Creating connection with others is critical to being successful. The wider the network the more effective you can be in your role.
The other side of fear is excitement and a sense of achievement.
Getting to the other side of fear is a real challenge. Growing up in England swimming was not something I enjoyed. The school had an outdoor pool that was not heated. The changing rooms, basic sheds. We got to swim outside approx 10 times a year, due to the weather and I hated it. I spent my life avoiding swimming, until I took up surfing in my late 40s. As I got more confident, there was a niggle that if my leg rope snapped my amateur breast stroke was just not going to cut it. So I started swimming lessons. I hate putting my face in the water and never wore goggles and dreaded the lessons. There were just three adults in the class and the instructor was very patient. I was determined to go and master swimming freestyle, as I knew without it my surfing would suffer.
I came across a book called “move closer stay longer” By Dr Stephanie Burns, and “move closer stay longer” became a mantra for me. A year after learning to swim, I swam 2-3 days a week, I could barely do a length in a 25m pool. I persevered and a few years later I was able to swim 50m then 500m, then last year I went to a 50m pool where I did my first 1km freestyle.
I still have the fear of putting my face in the water, but the frequency of my swimming, as meant the environment is more familiar and I feel more comfortable. I have learnt to think of other things, to distract myself. The routine is what gets you through the fear.
Before Covid19 I swam at Milson point outdoor heated saltwater pool twice a week, I not only look forward to going, but I now love swimming.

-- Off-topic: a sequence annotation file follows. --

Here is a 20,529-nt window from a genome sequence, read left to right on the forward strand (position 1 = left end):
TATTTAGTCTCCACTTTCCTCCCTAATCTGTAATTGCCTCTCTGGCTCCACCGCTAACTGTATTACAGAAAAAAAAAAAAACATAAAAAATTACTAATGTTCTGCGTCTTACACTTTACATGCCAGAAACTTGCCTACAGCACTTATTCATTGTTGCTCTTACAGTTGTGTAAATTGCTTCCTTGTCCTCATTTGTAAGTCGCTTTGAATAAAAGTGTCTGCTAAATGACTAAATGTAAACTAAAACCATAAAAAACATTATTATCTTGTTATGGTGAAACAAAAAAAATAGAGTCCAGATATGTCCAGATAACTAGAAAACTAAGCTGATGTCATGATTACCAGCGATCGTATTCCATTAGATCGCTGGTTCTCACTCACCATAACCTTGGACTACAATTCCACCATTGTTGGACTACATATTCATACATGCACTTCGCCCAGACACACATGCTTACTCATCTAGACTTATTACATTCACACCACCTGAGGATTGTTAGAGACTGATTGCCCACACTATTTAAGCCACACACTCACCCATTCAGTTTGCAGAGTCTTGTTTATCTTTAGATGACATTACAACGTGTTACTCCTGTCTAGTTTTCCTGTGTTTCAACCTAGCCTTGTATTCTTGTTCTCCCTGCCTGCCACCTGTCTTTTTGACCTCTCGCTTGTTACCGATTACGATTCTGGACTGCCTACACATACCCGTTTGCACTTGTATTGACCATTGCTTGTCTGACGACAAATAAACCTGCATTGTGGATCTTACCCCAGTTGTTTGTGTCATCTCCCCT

Some of the other things to consider when facing into fear:
Don’t be hard on yourself.
Don’t set unrealistic goals, accept each day and what it brings
Celebrate every success. Yes 25m was success, as was the first 50m and 1km. Now I celebrate the times I am achieving. Share your achievements with friends and family.
The fear never goes away. It fades with time, but it always there. Respect it, not give in to it.
Don’t take yourself too seriously. Most of the time when I surf, if its too big out the back I go out two hours either side of low tide in the white water. I have so much fun and have met some wonderful people.
This is a life skill it applies to all you do in life.
If it not’s scary its not worth doing? My favorite saying.
My mother has suffered with anxiety and depression, on and off her whole life. At age 16 I was on a bus going to my nearest town, when I had an overwhelming fear that this trip was not going to turn out well. I was hot and flustered and I got off at the next stop and got a bus home. It was a moment I will never forget because it was a turning point, I did not want to be trapped in a life of anxiety. I was so disappointed with myself and spent much time reflecting on the situation and why I took such a hasty retreat.
I spent time reading self help books and realized that to achieve anything you need to face into fear and move through it. Anxiety is a build up of never facing fears. Since then I have faced every challenge with a strong mind and determination to get through and even enjoy the other side, which is all about excitement and achievement. My life has been far more fulfilling, I am still learning and trying new things in my 50s and love the opportunity to surf which I learned in my late 40s. Yes I am scared as I am not very good, but I face my fears and get out on the waves. The thrill of standing up and riding to the shore far outweighs the fear of being out in the water.